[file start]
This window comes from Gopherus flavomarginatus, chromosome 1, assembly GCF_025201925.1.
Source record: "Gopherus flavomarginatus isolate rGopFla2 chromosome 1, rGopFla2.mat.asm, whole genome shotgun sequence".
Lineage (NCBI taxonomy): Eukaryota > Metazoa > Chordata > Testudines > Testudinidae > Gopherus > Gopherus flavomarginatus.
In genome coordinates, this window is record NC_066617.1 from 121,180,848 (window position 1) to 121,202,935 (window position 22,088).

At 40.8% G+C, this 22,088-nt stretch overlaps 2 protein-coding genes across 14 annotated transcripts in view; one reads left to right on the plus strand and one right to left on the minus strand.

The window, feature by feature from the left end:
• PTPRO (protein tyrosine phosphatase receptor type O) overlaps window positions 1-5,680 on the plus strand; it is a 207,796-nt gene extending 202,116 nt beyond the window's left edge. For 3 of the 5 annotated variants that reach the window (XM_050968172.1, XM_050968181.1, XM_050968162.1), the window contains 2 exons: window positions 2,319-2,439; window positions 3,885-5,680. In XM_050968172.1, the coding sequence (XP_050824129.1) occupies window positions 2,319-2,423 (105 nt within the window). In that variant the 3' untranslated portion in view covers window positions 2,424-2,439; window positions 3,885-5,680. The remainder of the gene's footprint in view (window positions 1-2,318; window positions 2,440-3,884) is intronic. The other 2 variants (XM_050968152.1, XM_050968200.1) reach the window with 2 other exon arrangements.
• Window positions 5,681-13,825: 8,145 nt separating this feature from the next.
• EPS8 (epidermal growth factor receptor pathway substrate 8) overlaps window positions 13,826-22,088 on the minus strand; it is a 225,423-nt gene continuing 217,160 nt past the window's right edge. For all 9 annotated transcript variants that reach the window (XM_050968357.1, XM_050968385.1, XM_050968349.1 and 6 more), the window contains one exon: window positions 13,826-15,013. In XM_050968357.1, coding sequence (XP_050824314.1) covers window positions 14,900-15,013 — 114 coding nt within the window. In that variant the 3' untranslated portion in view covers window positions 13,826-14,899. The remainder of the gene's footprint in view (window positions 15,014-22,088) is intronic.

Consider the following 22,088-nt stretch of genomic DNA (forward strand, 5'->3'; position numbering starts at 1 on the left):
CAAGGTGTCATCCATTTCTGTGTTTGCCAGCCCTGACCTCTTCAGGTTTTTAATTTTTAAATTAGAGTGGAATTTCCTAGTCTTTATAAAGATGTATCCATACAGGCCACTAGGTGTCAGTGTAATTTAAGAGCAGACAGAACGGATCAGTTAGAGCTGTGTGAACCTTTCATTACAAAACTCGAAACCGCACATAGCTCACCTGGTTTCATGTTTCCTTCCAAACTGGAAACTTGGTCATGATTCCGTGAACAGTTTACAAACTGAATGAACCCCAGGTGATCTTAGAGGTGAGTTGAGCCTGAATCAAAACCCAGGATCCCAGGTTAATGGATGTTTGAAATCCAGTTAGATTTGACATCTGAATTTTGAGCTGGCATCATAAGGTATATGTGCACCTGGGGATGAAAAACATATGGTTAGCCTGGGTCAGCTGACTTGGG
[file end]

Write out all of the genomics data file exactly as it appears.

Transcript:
This window comes from Gopherus flavomarginatus, chromosome 1, assembly GCF_025201925.1.
Source record: "Gopherus flavomarginatus isolate rGopFla2 chromosome 1, rGopFla2.mat.asm, whole genome shotgun sequence".
Lineage (NCBI taxonomy): Eukaryota > Metazoa > Chordata > Testudines > Testudinidae > Gopherus > Gopherus flavomarginatus.
In genome coordinates, this window is record NC_066617.1 from 121,180,848 (window position 1) to 121,202,935 (window position 22,088).

At 40.8% G+C, this 22,088-nt stretch overlaps 2 protein-coding genes across 14 annotated transcripts in view; one reads left to right on the plus strand and one right to left on the minus strand.

The window, feature by feature from the left end:
• PTPRO (protein tyrosine phosphatase receptor type O) overlaps window positions 1-5,680 on the plus strand; it is a 207,796-nt gene extending 202,116 nt beyond the window's left edge. For 3 of the 5 annotated variants that reach the window (XM_050968172.1, XM_050968181.1, XM_050968162.1), the window contains 2 exons: window positions 2,319-2,439; window positions 3,885-5,680. In XM_050968172.1, the coding sequence (XP_050824129.1) occupies window positions 2,319-2,423 (105 nt within the window). In that variant the 3' untranslated portion in view covers window positions 2,424-2,439; window positions 3,885-5,680. The remainder of the gene's footprint in view (window positions 1-2,318; window positions 2,440-3,884) is intronic. The other 2 variants (XM_050968152.1, XM_050968200.1) reach the window with 2 other exon arrangements.
• Window positions 5,681-13,825: 8,145 nt separating this feature from the next.
• EPS8 (epidermal growth factor receptor pathway substrate 8) overlaps window positions 13,826-22,088 on the minus strand; it is a 225,423-nt gene continuing 217,160 nt past the window's right edge. For all 9 annotated transcript variants that reach the window (XM_050968357.1, XM_050968385.1, XM_050968349.1 and 6 more), the window contains one exon: window positions 13,826-15,013. In XM_050968357.1, coding sequence (XP_050824314.1) covers window positions 14,900-15,013 — 114 coding nt within the window. In that variant the 3' untranslated portion in view covers window positions 13,826-14,899. The remainder of the gene's footprint in view (window positions 15,014-22,088) is intronic.

Consider the following 22,088-nt stretch of genomic DNA (forward strand, 5'->3'; position numbering starts at 1 on the left):
CAAGGTGTCATCCATTTCTGTGTTTGCCAGCCCTGACCTCTTCAGGTTTTTAATTTTTAAATTAGAGTGGAATTTCCTAGTCTTTATAAAGATGTATCCATACAGGCCACTAGGTGTCAGTGTAATTTAAGAGCAGACAGAACGGATCAGTTAGAGCTGTGTGAACCTTTCATTACAAAACTCGAAACCGCACATAGCTCACCTGGTTTCATGTTTCCTTCCAAACTGGAAACTTGGTCATGATTCCGTGAACAGTTTACAAACTGAATGAACCCCAGGTGATCTTAGAGGTGAGTTGAGCCTGAATCAAAACCCAGGATCCCAGGTTAATGGATGTTTGAAATCCAGTTAGATTTGACATCTGAATTTTGAGCTGGCATCATAAGGTATATGTGCACCTGGGGATGAAAAACATATGGTTAGCCTGGGTCAGCTGACTTGGG